January 6, 2006 4:00 AM PST
Newsmaker: Wikipedia's co-founder eyes a Digital UniverseSee all Newsmakers
Known as Digital Universe, the project is an attempt to present a diverse collection of information on just about any topic imaginable. Some will be links to other Web resources, while some will be citizen journalism. But the highest-profile part of the project is likely to be its encyclopedia. And while its entries will be written by the general public, the project is distinguishing itself from Wikipedia by having many entries vetted and certified as accurate by subject-area experts.
Thus, the Digital Universe will attempt to become the largest and--its founders hope--most reliable, source of freely-accessible, publicly-created information on the Web. And as such, the project has already and will continue to line up a series of Ph.D.s to serve as "stewards." To pay them for their services, the Digital Universe Foundation has lined up more than $10 million in initial funding.
CNET News.com recently caught up with Sanger to talk about the project, his role and what he hopes the Digital Universe can achieve going forward.Q: Explain what Digital Universe is.
Sanger: It will be a non-commercial, free or open content authoritative information resource that mirrors reality. You can think of the Digital Universe as a set of portals, each defined by a topic, such as the planet Mars. And from each portal, there will be links to the best resources on the Web, including a lot of resources of different kinds that are prepared by experts and the general public under the management of experts. This will include an encyclopedia, as well as public domain books, participatory journalism, forums of various kinds and so forth. We'll build a community of experts and an online collaborative network of independent organizations, each of which has authority over its own discipline to select material and to build resources that are together displayed through a single free-information platform.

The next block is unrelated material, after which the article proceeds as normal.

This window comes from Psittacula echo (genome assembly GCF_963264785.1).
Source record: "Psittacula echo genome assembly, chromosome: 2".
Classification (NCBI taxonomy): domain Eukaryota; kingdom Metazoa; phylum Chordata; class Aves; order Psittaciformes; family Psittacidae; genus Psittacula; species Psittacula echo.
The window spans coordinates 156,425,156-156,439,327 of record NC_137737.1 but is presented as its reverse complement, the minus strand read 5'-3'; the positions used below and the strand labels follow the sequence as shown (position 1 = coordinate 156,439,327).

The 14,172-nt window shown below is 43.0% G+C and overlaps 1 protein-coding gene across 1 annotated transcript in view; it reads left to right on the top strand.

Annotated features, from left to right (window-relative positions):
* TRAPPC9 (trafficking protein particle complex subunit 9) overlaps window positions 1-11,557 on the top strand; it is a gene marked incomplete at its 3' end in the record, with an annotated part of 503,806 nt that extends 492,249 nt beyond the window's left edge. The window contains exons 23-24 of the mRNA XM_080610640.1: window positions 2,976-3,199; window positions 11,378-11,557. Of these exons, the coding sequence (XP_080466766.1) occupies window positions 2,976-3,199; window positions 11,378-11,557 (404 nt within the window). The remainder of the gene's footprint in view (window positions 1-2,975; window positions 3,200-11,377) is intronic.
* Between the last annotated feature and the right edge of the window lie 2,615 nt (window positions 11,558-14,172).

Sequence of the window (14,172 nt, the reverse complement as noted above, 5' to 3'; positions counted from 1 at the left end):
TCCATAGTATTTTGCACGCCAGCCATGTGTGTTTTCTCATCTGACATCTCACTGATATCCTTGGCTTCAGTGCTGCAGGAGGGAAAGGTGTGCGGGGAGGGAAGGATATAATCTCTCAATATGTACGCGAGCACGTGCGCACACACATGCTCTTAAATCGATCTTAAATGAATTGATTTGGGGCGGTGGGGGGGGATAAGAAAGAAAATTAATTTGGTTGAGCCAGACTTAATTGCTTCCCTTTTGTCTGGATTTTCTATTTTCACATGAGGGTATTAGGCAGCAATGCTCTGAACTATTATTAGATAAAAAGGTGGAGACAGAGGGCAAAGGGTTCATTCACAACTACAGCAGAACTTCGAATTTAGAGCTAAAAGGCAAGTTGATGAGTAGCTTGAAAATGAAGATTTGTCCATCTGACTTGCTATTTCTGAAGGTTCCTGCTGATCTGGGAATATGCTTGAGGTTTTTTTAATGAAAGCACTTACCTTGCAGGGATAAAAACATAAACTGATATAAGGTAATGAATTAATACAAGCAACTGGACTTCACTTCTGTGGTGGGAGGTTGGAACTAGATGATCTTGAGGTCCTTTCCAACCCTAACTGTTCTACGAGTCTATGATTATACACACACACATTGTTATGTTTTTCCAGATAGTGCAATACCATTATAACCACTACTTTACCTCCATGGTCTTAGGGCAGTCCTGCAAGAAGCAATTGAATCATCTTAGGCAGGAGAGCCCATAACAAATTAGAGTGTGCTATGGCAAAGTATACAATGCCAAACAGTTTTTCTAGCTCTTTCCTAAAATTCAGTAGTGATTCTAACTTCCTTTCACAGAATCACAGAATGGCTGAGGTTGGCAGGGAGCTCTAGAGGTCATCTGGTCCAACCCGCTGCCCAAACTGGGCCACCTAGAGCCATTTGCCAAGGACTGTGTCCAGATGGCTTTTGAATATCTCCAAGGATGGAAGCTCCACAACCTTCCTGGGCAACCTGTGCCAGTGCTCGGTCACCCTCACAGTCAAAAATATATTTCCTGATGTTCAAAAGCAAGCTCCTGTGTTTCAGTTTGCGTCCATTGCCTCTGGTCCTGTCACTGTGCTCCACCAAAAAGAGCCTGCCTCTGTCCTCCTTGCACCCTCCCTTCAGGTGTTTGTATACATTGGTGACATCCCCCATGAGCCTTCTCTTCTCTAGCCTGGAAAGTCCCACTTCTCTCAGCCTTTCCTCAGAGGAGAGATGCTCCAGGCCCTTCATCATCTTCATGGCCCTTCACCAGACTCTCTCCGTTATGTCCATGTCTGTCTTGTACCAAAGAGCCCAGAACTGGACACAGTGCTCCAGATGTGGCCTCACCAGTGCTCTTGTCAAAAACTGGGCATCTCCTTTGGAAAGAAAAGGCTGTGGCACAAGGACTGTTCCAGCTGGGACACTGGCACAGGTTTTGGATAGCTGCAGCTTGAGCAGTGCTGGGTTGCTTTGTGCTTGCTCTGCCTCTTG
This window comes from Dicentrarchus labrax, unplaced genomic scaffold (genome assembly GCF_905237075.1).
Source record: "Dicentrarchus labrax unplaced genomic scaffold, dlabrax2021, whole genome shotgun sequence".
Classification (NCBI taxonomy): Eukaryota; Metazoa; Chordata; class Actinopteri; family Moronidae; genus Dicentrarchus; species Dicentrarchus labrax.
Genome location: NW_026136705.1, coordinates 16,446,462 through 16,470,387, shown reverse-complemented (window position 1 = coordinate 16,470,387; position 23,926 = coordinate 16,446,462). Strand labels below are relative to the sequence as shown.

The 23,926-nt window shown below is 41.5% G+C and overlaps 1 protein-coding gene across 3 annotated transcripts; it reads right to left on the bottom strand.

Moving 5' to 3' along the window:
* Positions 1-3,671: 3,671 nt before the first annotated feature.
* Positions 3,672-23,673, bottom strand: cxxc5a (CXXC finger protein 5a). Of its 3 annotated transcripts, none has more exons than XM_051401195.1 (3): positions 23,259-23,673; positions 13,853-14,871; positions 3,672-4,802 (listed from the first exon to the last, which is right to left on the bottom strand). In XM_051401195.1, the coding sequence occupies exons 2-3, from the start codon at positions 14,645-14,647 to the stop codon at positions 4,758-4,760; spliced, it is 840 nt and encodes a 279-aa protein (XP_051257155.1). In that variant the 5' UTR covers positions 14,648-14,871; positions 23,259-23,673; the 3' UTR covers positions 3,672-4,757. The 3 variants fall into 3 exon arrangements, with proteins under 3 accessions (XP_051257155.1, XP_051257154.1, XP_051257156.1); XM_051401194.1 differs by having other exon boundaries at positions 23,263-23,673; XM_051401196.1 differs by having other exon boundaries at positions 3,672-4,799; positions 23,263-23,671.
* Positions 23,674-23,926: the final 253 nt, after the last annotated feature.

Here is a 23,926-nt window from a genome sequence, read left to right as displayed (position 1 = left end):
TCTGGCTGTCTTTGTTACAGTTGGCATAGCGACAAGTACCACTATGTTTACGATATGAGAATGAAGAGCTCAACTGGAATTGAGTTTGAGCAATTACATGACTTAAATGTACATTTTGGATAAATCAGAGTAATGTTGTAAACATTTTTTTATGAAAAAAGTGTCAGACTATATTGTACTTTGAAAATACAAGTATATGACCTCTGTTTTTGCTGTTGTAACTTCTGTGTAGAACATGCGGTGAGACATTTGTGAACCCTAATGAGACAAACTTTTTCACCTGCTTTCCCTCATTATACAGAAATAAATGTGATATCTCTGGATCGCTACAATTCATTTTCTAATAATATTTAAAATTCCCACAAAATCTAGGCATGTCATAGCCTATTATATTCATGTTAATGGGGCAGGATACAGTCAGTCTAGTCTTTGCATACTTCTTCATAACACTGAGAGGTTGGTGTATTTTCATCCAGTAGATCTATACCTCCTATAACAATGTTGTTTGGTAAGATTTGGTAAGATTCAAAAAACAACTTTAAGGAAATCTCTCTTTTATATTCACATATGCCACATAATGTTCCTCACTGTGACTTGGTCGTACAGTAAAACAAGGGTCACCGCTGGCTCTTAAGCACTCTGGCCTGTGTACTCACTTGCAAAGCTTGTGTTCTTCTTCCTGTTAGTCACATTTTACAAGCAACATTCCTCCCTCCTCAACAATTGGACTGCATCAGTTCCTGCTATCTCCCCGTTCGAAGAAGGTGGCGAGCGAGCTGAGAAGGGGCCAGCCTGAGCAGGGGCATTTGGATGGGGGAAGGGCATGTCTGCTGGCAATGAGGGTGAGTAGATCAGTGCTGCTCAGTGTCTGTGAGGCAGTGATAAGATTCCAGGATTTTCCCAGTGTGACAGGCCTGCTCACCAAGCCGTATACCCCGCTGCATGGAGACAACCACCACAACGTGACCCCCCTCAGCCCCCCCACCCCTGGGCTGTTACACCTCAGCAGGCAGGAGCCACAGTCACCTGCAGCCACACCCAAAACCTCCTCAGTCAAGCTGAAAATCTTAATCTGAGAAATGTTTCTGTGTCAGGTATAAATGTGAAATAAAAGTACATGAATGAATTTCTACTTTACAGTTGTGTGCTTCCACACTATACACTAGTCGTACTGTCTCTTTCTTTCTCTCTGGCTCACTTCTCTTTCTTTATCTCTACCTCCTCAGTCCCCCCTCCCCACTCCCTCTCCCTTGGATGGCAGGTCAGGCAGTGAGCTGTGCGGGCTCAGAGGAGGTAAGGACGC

It will grow slowly over a couple of years, correct?
Absolutely. In fact, what I anticipate is that the sort of development that has been taking place over the past few years in terms of developing the portals that make up the Earth portal will continue. You know, one of the most exciting things about this actually is the idea that we are going to be providing a platform where experts can manage the public to work on a three-dimensional model of reality.
Manage the public to do what?
If you can imagine people, all of the people who are used to being levels editors for a game like "Unreal," for example. Imagine the staff that a software company has working on that. Imagine that multiplied by 10 or 100 or 1,000 under the management of experts, biologists, geologists, astronomers and so forth. And developing a model of not just the digital Earth, but a digital universe down to the most detailed levels.
What is your role in Digital Universe?
My title is director of distributed content programs. I was brought on board to work on a collaborative expert encyclopedia or expert-led encyclopedia. But I was surprised to learn they had a larger idea in mind for me in that I would be also articulating some of their conceptual underpinnings of the whole enterprise. So I'm working on a very long monograph about the Digital Universe.
What was your interest in getting involved?
It started with an article I wrote, which is now infamous, at least among Wikipedia's defenders--of which I am one, actually. It was called "Why Wikipedia must jettison its anti-elitism." Joe Firmage and Bernie Haisch, Digital Universe's founders, saw it and agreed with it. At the time they were thinking about developing the content for the Digital Universe. And they thought my notion--that a radically collaborative open encyclopedia project like Wikipedia could actually be run by experts with stronger community standards of civility--was essentially what they were looking for.
And Joe presented me with the opportunity to be a key part of something that was not just coherent with the idea that I had with Nupedia and Wikipedia working together. It took that general idea of an outrageously productive, but extremely reliable resource and extended it.
Tell me about this idea that the Digital Universe is like the PBS of the Web?
The idea is that it is a single reliable source of noncommercial and ad-free information. Obviously, we don't mean that it's merely a broadcast medium, but if you can think of Yahoo, Google and MSN as equivalent to the big three broadcast networks of ABC, NBC and CBS, isn't it odd that there doesn't exist anything like the equivalent of a Web PBS or BBC?
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